How to grow mustard microgreens – Planting to harvesting

To grow mustard microgreens, prepare a growing medium on a tray then soak the mustard seeds for 1 day. Broadcast the seeds on the soil, mist with water, then cover them with a tray and place them in the dark to germinate.

There are two simple ways of growing mustard microgreens: you can either grow them with soil or use the dome method, which doesn’t require any soil. Within 5-14 days, they’ll be ready for harvesting and consumption.

Prepare a growing medium on a tray then soak the mustard seeds for 1 day. Broadcast the seeds on the soil, mist them with water, then cover them with a tray and place them in the dark to germinate. Remove the cover after 3 days and provide light and water for 5-14 days. Harvest the mustard microgreens.

How to grow mustard microgreens

Mustard microgreens come in different varieties, such as the red garnet variety, Osaka Purple Mustard, Mizuna Mustard, Greenwave Mustard, and Red Giant Mustard. To make your garden stand out, incorporate a good number of them.

 Here’s what you’ll need:

  • Seeds – select high-quality mustard microgreen seeds
  • Containers – have at least two shallow trays, one without drainage holes and the other one with drainage holes (you can punch the holes yourself). Opt for plastic, ceramic, earthen, or whatever container is available to you. These trains need to be sturdy, reusable, and consistent in size.
  • A fine-grain growing medium – Mustard microgreens have a delicate root system and would find it hard penetrating through soil full of debris. Alternatively, use coconut coir or grow them hydroponically.
  • Light- go for quality grow light. Grow light assists these mustard greens in growing straight up and uniformly.
  • Sharp scissors or kitchen knife.
  • Spray bottle

Once you have everything ready, you will want to prepare your growing medium and the seeds for planting.

Here’s how to grow mustard microgreens (step by step):

1. Soak the mustard seeds

Mustard microgreens seeds don’t require any soaking before planting. They turn soft and sticky when placed in water because of their tiny, round, and dark nature. Also, it’s pretty difficult to plant a mass of goop.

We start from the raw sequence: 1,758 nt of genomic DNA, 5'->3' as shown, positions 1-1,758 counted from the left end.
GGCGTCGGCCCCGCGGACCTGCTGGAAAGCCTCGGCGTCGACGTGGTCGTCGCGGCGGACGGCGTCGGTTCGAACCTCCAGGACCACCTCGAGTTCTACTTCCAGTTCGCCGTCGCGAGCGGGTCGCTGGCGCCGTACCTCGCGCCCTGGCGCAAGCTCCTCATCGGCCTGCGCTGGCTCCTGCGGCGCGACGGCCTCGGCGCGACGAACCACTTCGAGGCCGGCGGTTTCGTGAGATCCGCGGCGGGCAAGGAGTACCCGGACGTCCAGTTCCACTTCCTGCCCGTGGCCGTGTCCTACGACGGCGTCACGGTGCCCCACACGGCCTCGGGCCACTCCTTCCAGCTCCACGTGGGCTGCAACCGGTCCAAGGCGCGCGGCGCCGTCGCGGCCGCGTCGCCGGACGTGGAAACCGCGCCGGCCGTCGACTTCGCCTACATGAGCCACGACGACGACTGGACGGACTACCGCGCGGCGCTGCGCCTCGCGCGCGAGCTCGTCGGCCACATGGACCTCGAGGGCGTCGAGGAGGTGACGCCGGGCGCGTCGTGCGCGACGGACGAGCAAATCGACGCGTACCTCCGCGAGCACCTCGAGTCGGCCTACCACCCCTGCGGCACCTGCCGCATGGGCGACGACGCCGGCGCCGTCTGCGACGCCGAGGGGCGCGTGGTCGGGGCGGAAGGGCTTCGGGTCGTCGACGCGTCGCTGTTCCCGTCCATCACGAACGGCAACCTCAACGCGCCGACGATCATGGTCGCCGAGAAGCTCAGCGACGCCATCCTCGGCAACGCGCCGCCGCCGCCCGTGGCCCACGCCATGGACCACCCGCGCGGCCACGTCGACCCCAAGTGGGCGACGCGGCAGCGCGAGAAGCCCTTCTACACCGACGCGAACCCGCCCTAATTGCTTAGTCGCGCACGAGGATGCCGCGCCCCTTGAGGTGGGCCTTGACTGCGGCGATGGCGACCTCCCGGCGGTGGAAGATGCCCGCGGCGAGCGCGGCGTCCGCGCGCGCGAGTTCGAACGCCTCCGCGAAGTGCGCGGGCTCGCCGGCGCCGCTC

2. Fill the drainage holes with soil

With all the supplies at hand, proceed to plant. Fill the drainage holes with soil almost full to the brim. Smooth the surface with your hands. Using a spray bottle, moisturize the soil. Use your palms or something flat to tamp down the soil.

3. Broadcast the seeds over the prepared soil

Next, sprinkle the mustard seeds across the soil surface. Use your hands or a shaker bottle with holes around 3/16 in diameter. The seeds need to be close enough to grow a mat of greens but far apart to enable good aeration in the trays.

You don’t want some areas without seeds and areas with clumps of seeds. The seeds should stay in place, and because of the damp soil, they’ll start germinating right away.

4. Cover the seeds with a tray

Take your second tray (one with no soil) and place it directly on top of the seeds. The tray needs to block the light out and also press the soil down. Also, you can add more weight to the tray to help press the seeds further into the soil. The weight could be a piece of metal, a large rock, a big rock, or anything that can exert pressure.

The process helps the roots grow down and firmly into the growing medium. Don’t add excess weight as the mustard plant can only hold 2 pounds top, unlike other microgreens that can tolerate up to 5 pounds.

5. Keep the seeds in the dark for 2-3 days

Mustard seeds take approximately 2-3 days once planted to germinate. During this period, keep the cover for the seedlings to remain in the dark.